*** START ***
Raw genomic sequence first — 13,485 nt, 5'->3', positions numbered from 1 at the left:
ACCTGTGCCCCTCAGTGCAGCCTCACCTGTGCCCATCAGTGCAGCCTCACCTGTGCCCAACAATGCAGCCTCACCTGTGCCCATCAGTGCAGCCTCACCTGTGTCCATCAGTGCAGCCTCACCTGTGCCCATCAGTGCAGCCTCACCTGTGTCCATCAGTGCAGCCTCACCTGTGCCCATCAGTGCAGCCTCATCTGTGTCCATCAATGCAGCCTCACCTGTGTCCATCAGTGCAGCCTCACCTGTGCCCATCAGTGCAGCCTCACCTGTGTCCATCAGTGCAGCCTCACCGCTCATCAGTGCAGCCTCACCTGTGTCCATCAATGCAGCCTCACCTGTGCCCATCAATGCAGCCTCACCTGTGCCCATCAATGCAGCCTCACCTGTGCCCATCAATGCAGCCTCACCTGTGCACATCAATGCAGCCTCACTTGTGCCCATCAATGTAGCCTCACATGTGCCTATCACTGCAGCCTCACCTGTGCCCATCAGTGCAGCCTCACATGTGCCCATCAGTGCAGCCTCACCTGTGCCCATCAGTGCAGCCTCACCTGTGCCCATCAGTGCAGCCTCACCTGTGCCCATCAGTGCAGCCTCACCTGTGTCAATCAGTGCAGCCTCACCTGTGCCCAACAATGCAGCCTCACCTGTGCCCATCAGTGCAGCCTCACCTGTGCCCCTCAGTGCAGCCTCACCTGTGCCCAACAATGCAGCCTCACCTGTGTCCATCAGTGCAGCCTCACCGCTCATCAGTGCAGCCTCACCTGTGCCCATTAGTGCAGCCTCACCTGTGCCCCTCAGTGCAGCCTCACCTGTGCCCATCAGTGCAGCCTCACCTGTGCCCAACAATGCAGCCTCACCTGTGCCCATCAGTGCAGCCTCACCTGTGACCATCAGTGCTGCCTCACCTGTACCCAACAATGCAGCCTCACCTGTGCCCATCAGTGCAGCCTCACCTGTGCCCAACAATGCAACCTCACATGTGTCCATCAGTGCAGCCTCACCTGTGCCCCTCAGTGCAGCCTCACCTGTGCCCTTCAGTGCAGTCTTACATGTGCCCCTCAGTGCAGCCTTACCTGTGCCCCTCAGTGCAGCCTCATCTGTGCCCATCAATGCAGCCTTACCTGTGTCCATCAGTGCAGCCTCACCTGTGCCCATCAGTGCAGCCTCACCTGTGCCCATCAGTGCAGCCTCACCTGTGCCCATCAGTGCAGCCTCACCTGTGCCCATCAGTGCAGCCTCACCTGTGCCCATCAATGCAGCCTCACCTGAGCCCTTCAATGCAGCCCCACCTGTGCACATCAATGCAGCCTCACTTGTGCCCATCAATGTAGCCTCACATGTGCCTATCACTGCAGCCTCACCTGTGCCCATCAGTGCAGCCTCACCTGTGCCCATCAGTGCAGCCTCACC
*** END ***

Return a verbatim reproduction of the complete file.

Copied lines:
Raw genomic sequence first — 13,485 nt, 5'->3', positions numbered from 1 at the left:
ACCTGTGCCCCTCAGTGCAGCCTCACCTGTGCCCATCAGTGCAGCCTCACCTGTGCCCAACAATGCAGCCTCACCTGTGCCCATCAGTGCAGCCTCACCTGTGTCCATCAGTGCAGCCTCACCTGTGCCCATCAGTGCAGCCTCACCTGTGTCCATCAGTGCAGCCTCACCTGTGCCCATCAGTGCAGCCTCATCTGTGTCCATCAATGCAGCCTCACCTGTGTCCATCAGTGCAGCCTCACCTGTGCCCATCAGTGCAGCCTCACCTGTGTCCATCAGTGCAGCCTCACCGCTCATCAGTGCAGCCTCACCTGTGTCCATCAATGCAGCCTCACCTGTGCCCATCAATGCAGCCTCACCTGTGCCCATCAATGCAGCCTCACCTGTGCCCATCAATGCAGCCTCACCTGTGCACATCAATGCAGCCTCACTTGTGCCCATCAATGTAGCCTCACATGTGCCTATCACTGCAGCCTCACCTGTGCCCATCAGTGCAGCCTCACATGTGCCCATCAGTGCAGCCTCACCTGTGCCCATCAGTGCAGCCTCACCTGTGCCCATCAGTGCAGCCTCACCTGTGCCCATCAGTGCAGCCTCACCTGTGTCAATCAGTGCAGCCTCACCTGTGCCCAACAATGCAGCCTCACCTGTGCCCATCAGTGCAGCCTCACCTGTGCCCCTCAGTGCAGCCTCACCTGTGCCCAACAATGCAGCCTCACCTGTGTCCATCAGTGCAGCCTCACCGCTCATCAGTGCAGCCTCACCTGTGCCCATTAGTGCAGCCTCACCTGTGCCCCTCAGTGCAGCCTCACCTGTGCCCATCAGTGCAGCCTCACCTGTGCCCAACAATGCAGCCTCACCTGTGCCCATCAGTGCAGCCTCACCTGTGACCATCAGTGCTGCCTCACCTGTACCCAACAATGCAGCCTCACCTGTGCCCATCAGTGCAGCCTCACCTGTGCCCAACAATGCAACCTCACATGTGTCCATCAGTGCAGCCTCACCTGTGCCCCTCAGTGCAGCCTCACCTGTGCCCTTCAGTGCAGTCTTACATGTGCCCCTCAGTGCAGCCTTACCTGTGCCCCTCAGTGCAGCCTCATCTGTGCCCATCAATGCAGCCTTACCTGTGTCCATCAGTGCAGCCTCACCTGTGCCCATCAGTGCAGCCTCACCTGTGCCCATCAGTGCAGCCTCACCTGTGCCCATCAGTGCAGCCTCACCTGTGCCCATCAGTGCAGCCTCACCTGTGCCCATCAATGCAGCCTCACCTGAGCCCTTCAATGCAGCCCCACCTGTGCACATCAATGCAGCCTCACTTGTGCCCATCAATGTAGCCTCACATGTGCCTATCACTGCAGCCTCACCTGTGCCCATCAGTGCAGCCTCACCTGTGCCCATCAGTGCAGCCTCACC